The Wikipedia article entitled ‘Messi-Ronaldo rivalry’ runs to nearly 9,000 words, or a third of George Orwell’s Animal Farm. The most important word is its sixth, an adjective which describes the rivalry neatly: ‘supposed’.
Football is a team sport; the constant self-improvement that coincidentally resembles one-upmanship between Cristiano Ronaldo and Lionel Messi is not, as such, a rivalry. Although to Ronaldo, it probably is.
The Real Madrid forward’s unstoppable rise was, in late 2015, documented in a film titled Ronaldo. Directed by Anthony Wonke, a man whose most recent films were about Afghanistan, the Syrian civil war and the 1988 Piper Alpha oil rig disaster that killed 167 people, Ronaldo is no less serious in the treatment of its subject matter, charting the journey of a Madeiran schoolboy to the pinnacle of world football.
Messi is almost nowhere to be seen. It’s not that he isn’t relevant; Ronaldo focuses on its eponymous hero pipping Messi to the Ballon d’Or, seemingly the most important trophy a footballer can win. The narrative is framed by successive Ballon d’Or wins that ended Messi’s four-year run. Meanwhile the Argentine – runner-up both times – is largely conspicuous by his absence, cast in the role of Godot. Ronaldo passes the time. It would have passed anyway.
Ronaldo vs Real Madrid?
In the film, his greatest achievements are personal. In 2015 it was the same. Ronaldo won his third Ballon d’Or in January. The same month, he was named the greatest Portuguese player of all time. In May he finished as the season’s top scorer in the Champions League, the Spanish league and all European leagues. In September he became the European Cup’s all-time top scorer, and in October, Real Madrid’s. In many ways, 2015 was his annus mirabilis. Yet his teams won zero trophies.
Does this matter? Ronaldo gives the impression that it doesn’t. Every vainglorious goal celebration, every overambitious shot, every frustrated wave of the hand as one of his less talented team-mates misses (or scores) when he’s on the pitch, and every new fragrance, film and hairstyle off it, presents a man who seems to care more about his image than leading a team to greatness. That isn’t the case.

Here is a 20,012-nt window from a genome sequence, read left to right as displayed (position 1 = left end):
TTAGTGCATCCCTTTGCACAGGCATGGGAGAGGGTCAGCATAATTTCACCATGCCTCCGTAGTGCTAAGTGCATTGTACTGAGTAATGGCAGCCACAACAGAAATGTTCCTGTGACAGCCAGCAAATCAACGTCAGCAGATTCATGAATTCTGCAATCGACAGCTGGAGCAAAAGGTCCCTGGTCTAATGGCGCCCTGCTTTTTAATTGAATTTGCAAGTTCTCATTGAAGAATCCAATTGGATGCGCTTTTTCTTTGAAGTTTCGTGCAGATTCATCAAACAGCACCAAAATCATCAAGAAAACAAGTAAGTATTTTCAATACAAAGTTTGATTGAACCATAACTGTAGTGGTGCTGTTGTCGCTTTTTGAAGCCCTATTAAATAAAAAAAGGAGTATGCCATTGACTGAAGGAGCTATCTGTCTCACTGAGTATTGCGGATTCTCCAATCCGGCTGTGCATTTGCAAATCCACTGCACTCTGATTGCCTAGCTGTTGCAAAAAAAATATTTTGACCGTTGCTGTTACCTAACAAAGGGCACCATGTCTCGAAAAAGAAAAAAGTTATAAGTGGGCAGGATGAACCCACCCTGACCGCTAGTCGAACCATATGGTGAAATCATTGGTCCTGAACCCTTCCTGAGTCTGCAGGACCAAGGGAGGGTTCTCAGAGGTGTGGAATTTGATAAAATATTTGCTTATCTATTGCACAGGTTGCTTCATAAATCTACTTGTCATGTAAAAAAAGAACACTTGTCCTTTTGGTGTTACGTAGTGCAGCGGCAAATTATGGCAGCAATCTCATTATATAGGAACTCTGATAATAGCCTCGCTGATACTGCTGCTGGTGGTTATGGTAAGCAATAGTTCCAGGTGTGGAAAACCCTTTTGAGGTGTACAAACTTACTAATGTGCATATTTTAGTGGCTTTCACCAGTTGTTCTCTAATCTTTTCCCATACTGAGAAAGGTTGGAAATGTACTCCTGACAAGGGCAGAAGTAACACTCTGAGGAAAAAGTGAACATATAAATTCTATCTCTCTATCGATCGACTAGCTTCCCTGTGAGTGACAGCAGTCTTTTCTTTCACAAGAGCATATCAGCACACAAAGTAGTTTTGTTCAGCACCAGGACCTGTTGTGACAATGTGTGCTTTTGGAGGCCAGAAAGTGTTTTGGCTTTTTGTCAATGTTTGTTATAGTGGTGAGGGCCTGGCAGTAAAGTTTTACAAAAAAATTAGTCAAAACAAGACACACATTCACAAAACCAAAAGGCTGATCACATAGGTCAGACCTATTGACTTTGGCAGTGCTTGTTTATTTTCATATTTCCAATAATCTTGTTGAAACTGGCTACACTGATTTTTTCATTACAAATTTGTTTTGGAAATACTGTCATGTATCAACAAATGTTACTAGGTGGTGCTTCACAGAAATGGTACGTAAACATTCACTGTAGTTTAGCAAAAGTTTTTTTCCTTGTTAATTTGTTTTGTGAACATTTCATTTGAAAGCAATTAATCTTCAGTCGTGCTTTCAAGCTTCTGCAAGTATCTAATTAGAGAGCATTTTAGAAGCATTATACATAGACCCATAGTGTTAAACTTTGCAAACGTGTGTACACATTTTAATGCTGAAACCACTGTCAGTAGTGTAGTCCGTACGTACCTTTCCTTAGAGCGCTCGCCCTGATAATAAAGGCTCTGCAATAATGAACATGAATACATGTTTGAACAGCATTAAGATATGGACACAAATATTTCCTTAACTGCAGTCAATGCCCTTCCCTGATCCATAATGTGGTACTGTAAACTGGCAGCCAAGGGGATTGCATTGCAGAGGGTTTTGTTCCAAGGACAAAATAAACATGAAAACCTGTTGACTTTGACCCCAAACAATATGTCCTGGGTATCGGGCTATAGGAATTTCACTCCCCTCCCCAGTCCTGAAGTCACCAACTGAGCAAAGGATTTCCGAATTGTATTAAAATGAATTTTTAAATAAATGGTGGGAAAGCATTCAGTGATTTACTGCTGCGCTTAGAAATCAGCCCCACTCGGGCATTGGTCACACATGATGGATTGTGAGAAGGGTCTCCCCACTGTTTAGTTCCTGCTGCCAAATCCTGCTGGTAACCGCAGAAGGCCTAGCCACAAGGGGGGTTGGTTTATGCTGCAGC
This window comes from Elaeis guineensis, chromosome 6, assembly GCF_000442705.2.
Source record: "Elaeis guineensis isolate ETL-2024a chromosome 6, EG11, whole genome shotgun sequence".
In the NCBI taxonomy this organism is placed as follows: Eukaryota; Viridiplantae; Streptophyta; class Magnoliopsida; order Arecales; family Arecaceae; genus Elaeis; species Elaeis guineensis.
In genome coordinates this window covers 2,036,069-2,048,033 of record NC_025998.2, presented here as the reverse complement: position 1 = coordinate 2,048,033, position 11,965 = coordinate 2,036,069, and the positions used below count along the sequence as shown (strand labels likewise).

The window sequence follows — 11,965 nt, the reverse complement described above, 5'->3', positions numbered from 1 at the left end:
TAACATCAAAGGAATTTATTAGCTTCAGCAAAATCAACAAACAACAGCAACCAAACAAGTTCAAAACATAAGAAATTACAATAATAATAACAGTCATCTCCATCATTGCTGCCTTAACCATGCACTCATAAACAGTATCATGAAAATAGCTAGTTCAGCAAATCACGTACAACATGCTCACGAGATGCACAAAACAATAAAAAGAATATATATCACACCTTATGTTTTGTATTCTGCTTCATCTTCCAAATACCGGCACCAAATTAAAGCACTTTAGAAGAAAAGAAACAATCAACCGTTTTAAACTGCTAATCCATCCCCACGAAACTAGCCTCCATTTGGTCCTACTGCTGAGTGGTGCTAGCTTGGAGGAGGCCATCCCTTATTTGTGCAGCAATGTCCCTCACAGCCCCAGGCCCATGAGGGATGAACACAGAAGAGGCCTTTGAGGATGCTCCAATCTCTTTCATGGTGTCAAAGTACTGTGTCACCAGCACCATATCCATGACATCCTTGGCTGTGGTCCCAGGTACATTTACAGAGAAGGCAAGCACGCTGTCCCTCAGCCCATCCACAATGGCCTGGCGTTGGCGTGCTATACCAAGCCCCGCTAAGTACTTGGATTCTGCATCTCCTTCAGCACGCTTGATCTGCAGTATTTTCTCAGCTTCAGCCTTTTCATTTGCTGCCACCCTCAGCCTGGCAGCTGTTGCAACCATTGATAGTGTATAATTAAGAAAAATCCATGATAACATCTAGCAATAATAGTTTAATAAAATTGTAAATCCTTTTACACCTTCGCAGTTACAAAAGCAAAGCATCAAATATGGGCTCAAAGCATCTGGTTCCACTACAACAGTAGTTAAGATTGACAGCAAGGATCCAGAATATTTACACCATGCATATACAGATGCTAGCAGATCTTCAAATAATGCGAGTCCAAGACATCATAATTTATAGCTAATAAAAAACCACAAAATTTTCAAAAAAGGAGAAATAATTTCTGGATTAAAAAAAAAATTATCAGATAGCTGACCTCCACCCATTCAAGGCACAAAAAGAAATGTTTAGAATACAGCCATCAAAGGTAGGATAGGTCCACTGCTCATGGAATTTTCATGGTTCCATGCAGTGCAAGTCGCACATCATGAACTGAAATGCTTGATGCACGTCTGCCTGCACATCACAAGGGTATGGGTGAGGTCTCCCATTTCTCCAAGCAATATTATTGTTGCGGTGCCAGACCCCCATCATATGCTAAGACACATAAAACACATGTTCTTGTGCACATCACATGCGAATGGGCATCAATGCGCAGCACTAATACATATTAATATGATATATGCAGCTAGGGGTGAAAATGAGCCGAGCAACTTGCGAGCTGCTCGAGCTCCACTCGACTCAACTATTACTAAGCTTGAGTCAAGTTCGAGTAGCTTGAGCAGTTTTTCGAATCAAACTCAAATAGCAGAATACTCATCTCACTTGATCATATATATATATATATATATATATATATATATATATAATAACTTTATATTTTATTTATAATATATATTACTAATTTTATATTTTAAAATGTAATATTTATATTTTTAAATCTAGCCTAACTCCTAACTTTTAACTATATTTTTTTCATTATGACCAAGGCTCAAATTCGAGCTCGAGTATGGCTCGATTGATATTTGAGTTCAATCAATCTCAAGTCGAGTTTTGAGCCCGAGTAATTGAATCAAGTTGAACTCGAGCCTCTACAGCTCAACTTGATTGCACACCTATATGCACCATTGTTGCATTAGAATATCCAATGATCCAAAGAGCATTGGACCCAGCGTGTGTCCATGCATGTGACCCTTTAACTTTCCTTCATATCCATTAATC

Cristiano Ronaldo is one of the most ambitious characters football has ever seen in the century-and-a-half since the sport’s codification. He has a high sense of self-worth because he has made himself worthy.
If he appears to think he’s perfect, it’s because he’s driven to be perfect. That six, eight, 12, 36-pack on his torso didn’t come about by accident. Ronaldo has dedicated every single day to reaching the twin peaks of physical fitness and technical prowess.
Ronaldo vs Rooney
It’s hard to believe now – increasingly so – but there was a time when Ronaldo and Wayne Rooney were on the same path, at the same crossroads, facing the same divergent roads (and the same strained metaphors). They were, then, of similar quality, and of similar age. During the 2006/07 season even their scoring statistics were almost identical: Rooney netted 23 goals in 55 games for Manchester United; his team-mate scored 23 in 53. Both were on the cusp of something big. Something massive.
Only one of them scaled that height. Rooney has fulfilled a very creditable career, becoming top scorer for England and, soon, Manchester United (he’s a dozen goals away from giving Bobby Charlton a second kick in the shins). For several years, he was counted among the 10 best players in the world. He worked for that. All the while, Ronaldo worked for much more. He wasn’t going to be content until he was the world’s greatest player, bar none, and he won’t be content now until he’s the greatest of all time. Which is why he may have to consider leaving Real Madrid.
It sounds nonsensical – he’s averaged a goal per game in each of his six-and-a-bit seasons there, and he isn’t yet at the stage where he must think about preserving his status. However, as Paris Saint-Germain flirt with Ronaldo, and Ronaldo coquettishly accepts their offer of a drink while saying he really shouldn’t because it goes straight to his head, you feel they’d make good bedfellows.
Joining PSG isn’t seen as a brave move. They’re virtually guaranteed to win Ligue 1 each season (current lead over second place: 13 points after 16 games) and don’t skimp on wages. For Ronaldo, though, it would be brave: at Real Madrid he’s head honcho, with the power to crush any new rival. It’d be much harder to win the Champions League with PSG. So if he could take them that far... well, that is a legacy.
Ronaldo turns 31 in a couple of months, and his greatest assets stem from his physical attributes. It’s not inconceivable that Florentino Perez may sell the forward while he’ll still fetch an absolutely massive sum.
If that possibility becomes a probability, Ronaldo could channel the ambition that got him this far and back it with courage, taking on the challenge of improving an inferior team and potentially becoming a legend.
He’ll go down in history as one of the greats, with an array of personal awards and a galaxy to his name. Cristiano Ronaldo, though, wants that stage to himself. So, CR7: what next?
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